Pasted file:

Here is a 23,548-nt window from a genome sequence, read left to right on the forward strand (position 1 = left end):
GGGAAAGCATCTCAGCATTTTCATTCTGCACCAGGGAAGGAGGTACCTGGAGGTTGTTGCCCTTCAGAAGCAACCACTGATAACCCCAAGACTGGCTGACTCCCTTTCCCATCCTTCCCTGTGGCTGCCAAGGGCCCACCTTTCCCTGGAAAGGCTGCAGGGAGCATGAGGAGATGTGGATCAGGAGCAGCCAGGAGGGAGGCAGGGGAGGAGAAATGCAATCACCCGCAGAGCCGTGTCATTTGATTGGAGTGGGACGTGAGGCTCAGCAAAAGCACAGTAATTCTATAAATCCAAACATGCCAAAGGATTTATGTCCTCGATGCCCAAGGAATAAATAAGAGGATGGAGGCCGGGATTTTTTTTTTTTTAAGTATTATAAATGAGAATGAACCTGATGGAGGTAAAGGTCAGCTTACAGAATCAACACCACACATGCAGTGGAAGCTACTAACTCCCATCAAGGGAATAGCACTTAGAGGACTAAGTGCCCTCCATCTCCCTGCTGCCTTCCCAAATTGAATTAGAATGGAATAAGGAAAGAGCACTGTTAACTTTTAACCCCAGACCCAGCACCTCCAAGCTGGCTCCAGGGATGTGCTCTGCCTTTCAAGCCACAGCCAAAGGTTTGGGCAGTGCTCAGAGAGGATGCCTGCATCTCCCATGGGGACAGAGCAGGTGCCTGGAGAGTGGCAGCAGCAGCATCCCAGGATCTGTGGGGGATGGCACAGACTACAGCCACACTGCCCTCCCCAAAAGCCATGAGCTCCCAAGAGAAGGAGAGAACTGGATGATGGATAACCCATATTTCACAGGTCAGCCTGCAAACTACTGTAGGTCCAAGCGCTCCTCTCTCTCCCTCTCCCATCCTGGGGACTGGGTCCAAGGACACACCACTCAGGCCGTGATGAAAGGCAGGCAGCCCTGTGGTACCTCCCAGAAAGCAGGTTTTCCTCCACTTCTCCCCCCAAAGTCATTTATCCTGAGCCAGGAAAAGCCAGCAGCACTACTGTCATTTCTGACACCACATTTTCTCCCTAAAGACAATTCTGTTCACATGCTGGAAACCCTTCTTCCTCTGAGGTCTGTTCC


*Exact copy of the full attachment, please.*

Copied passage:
Here is a 23,548-nt window from a genome sequence, read left to right on the forward strand (position 1 = left end):
GGGAAAGCATCTCAGCATTTTCATTCTGCACCAGGGAAGGAGGTACCTGGAGGTTGTTGCCCTTCAGAAGCAACCACTGATAACCCCAAGACTGGCTGACTCCCTTTCCCATCCTTCCCTGTGGCTGCCAAGGGCCCACCTTTCCCTGGAAAGGCTGCAGGGAGCATGAGGAGATGTGGATCAGGAGCAGCCAGGAGGGAGGCAGGGGAGGAGAAATGCAATCACCCGCAGAGCCGTGTCATTTGATTGGAGTGGGACGTGAGGCTCAGCAAAAGCACAGTAATTCTATAAATCCAAACATGCCAAAGGATTTATGTCCTCGATGCCCAAGGAATAAATAAGAGGATGGAGGCCGGGATTTTTTTTTTTTTAAGTATTATAAATGAGAATGAACCTGATGGAGGTAAAGGTCAGCTTACAGAATCAACACCACACATGCAGTGGAAGCTACTAACTCCCATCAAGGGAATAGCACTTAGAGGACTAAGTGCCCTCCATCTCCCTGCTGCCTTCCCAAATTGAATTAGAATGGAATAAGGAAAGAGCACTGTTAACTTTTAACCCCAGACCCAGCACCTCCAAGCTGGCTCCAGGGATGTGCTCTGCCTTTCAAGCCACAGCCAAAGGTTTGGGCAGTGCTCAGAGAGGATGCCTGCATCTCCCATGGGGACAGAGCAGGTGCCTGGAGAGTGGCAGCAGCAGCATCCCAGGATCTGTGGGGGATGGCACAGACTACAGCCACACTGCCCTCCCCAAAAGCCATGAGCTCCCAAGAGAAGGAGAGAACTGGATGATGGATAACCCATATTTCACAGGTCAGCCTGCAAACTACTGTAGGTCCAAGCGCTCCTCTCTCTCCCTCTCCCATCCTGGGGACTGGGTCCAAGGACACACCACTCAGGCCGTGATGAAAGGCAGGCAGCCCTGTGGTACCTCCCAGAAAGCAGGTTTTCCTCCACTTCTCCCCCCAAAGTCATTTATCCTGAGCCAGGAAAAGCCAGCAGCACTACTGTCATTTCTGACACCACATTTTCTCCCTAAAGACAATTCTGTTCACATGCTGGAAACCCTTCTTCCTCTGAGGTCTGTTCC